Candidate: Atalie Carina Thompson, MD, MPH is a current glaucoma fellow and Heed fellow with a long-term career goal of becoming an independent clinician-scientist and leader in the field of glaucoma and public health. She has a long-standing interest in addressing healthcare disparities in medicine, and in improving the diagnosis of glaucoma and other ophthalmic diseases through imaging technology. While obtaining a medical degree at Stanford, she received a fellowship to complete a master?s degree in public health with additional higher-level coursework in biostatistics and epidemiology. Her immediate goal in this proposal is to refine and validate a deep learning (DL) algorithm capable of quantifying neuroretinal damage on optic disc photographs and then to apply it in a pilot teleophthalmology program. With a K23 Mentored Patient-Oriented Research Career Development Award, she will acquire additional didactic training and mentored research experience in glaucoma imaging, machine learning, biostatistics, clinical research, and the responsible conduct of research. Environment: The mentorship and expertise of the advisory committee, the extensive resources at the Duke Eye Center and Departments of Biostatistics and Biomedical Engineering, and the significant institutional commitment will provide her with the support needed to transition successfully into an independent clinician-scientist. Research: This proposal will test the hypothesis that a DL algorithm trained with SDOCT detects glaucoma on optic disc photographs with greater accuracy than human graders.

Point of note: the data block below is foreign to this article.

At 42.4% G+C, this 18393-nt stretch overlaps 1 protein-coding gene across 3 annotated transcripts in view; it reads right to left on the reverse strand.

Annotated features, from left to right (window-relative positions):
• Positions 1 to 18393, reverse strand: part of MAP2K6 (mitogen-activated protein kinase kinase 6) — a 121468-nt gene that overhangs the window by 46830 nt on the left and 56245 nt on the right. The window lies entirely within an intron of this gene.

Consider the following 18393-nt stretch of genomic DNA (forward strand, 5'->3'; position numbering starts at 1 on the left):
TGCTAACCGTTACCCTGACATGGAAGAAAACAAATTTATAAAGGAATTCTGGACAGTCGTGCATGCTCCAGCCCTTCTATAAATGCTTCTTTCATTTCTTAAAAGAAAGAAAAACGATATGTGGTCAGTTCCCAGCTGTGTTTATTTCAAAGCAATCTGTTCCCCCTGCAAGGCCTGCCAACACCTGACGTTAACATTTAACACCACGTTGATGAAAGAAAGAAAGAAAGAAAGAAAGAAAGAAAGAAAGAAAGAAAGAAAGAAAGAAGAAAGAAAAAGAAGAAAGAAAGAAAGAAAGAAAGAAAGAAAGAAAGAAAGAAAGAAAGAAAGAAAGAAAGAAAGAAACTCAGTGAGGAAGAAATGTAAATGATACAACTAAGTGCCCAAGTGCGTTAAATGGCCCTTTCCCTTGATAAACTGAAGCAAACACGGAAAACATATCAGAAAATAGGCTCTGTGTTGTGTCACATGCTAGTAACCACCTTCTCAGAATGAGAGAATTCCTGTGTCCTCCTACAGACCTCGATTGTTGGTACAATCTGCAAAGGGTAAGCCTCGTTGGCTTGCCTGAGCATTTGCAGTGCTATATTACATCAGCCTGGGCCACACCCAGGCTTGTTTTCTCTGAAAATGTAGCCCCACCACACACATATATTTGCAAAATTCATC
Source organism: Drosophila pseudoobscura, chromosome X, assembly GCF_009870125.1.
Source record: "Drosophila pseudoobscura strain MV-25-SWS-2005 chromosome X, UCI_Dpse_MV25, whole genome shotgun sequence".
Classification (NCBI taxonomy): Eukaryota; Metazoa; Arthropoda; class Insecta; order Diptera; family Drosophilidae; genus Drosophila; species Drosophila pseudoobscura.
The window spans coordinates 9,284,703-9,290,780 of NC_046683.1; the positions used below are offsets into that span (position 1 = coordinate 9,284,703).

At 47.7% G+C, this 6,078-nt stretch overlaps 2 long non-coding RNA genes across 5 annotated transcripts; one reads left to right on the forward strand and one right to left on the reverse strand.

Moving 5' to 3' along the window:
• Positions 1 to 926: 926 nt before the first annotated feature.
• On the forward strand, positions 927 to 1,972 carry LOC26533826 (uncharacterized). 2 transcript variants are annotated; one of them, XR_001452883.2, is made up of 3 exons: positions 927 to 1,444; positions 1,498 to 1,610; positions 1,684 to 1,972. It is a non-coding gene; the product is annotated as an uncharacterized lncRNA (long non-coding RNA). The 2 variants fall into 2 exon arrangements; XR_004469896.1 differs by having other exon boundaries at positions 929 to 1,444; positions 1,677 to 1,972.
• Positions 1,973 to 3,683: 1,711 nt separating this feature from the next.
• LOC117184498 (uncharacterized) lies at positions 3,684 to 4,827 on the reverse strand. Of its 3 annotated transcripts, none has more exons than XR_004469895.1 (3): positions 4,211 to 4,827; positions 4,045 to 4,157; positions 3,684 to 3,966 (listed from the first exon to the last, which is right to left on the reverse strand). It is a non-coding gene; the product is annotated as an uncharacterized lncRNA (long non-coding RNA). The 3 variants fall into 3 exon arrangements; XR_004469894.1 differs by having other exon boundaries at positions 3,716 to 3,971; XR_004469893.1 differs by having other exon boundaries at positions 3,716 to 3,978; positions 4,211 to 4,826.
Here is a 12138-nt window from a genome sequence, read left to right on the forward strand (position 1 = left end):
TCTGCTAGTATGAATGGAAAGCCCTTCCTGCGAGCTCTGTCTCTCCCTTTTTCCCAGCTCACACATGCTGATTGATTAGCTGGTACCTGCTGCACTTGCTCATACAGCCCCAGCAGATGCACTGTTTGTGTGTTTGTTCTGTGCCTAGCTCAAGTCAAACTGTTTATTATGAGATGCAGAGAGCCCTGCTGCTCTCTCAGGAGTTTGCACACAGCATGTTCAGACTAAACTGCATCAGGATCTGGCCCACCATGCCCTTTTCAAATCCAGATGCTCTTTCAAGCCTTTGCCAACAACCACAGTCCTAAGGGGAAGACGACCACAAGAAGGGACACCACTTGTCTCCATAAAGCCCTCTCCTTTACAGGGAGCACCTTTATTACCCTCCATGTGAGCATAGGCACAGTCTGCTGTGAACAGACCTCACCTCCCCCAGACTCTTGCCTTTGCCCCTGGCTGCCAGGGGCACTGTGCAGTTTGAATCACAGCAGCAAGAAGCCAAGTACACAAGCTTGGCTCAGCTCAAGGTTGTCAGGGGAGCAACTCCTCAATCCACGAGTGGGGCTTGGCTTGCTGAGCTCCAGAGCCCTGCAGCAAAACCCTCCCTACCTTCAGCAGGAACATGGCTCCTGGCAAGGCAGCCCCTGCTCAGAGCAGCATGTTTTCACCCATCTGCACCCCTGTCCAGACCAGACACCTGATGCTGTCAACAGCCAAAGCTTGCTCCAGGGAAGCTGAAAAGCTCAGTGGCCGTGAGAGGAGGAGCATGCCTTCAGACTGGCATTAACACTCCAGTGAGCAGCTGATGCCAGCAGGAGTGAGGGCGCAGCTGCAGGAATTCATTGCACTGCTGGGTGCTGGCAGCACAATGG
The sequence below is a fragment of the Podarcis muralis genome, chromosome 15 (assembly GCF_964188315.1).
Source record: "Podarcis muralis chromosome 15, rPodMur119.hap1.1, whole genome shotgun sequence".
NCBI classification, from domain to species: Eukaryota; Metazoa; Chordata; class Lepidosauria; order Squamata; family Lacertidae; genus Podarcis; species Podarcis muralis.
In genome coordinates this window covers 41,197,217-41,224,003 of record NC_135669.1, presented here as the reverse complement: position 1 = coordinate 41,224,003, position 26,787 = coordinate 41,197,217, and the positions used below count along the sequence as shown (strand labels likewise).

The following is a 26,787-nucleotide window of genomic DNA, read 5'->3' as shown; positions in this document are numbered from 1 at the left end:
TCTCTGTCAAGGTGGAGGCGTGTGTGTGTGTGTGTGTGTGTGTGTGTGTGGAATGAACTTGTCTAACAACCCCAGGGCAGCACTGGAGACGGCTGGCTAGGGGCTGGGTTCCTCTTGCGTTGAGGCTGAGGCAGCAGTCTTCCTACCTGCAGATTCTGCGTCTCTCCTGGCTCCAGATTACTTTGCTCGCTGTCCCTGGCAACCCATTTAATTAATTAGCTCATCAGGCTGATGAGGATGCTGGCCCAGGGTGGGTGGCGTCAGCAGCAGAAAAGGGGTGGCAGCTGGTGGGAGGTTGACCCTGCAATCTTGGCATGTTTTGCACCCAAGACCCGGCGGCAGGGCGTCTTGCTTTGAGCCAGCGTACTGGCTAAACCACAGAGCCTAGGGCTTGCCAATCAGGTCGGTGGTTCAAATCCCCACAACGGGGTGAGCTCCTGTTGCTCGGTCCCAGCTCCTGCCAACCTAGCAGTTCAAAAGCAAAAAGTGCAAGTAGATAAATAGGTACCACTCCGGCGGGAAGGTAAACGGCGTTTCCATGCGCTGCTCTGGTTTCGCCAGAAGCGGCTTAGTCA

In Specific Aim 1, a DL algorithm that quantifies neuroretinal damage on optic disc photographs will be refined. The main hypothesis is that the quantitative output provided by the DL algorithm will allow accurate discrimination of eyes at different stages of the disease according to standard automated perimetry, and will generate cut-offs suitable for use in a screening setting.
In Specific Aim 2, the short-term repeatability and reproducibility of the DL algorithm in optic disc photographs acquired over a time period of several weeks will be determined. The hypothesis is that the test-retest variability of the predictions from the DL algorithm will be similar to the original measurements acquired by SDOCT.
In Specific Aim 3, the DL algorithm will be applied to optic disc photographs obtained during a pilot screening teleophthalmology program in primary care clinics and assisted living facilities. The hypothesis is that the DL algorithm will be more accurate than human graders when a full ophthalmic examination is used as the gold standard. This work will constitute the basis of an R01 grant and will advance our understanding of the application of deep learning algorithms in glaucoma and teleophthalmology.
Glaucoma is the leading cause of irreversible blindness in the world. However, since the disease can be asymptomatic until later stages, many patients with glaucoma will not know they have glaucoma until they suffer substantial and irreversible visual field loss. This study seeks to refine and validate a deep learning algorithm for early diagnosis of glaucoma on optic disc photographs and subsequently test it in a pilot teleophthalmology program.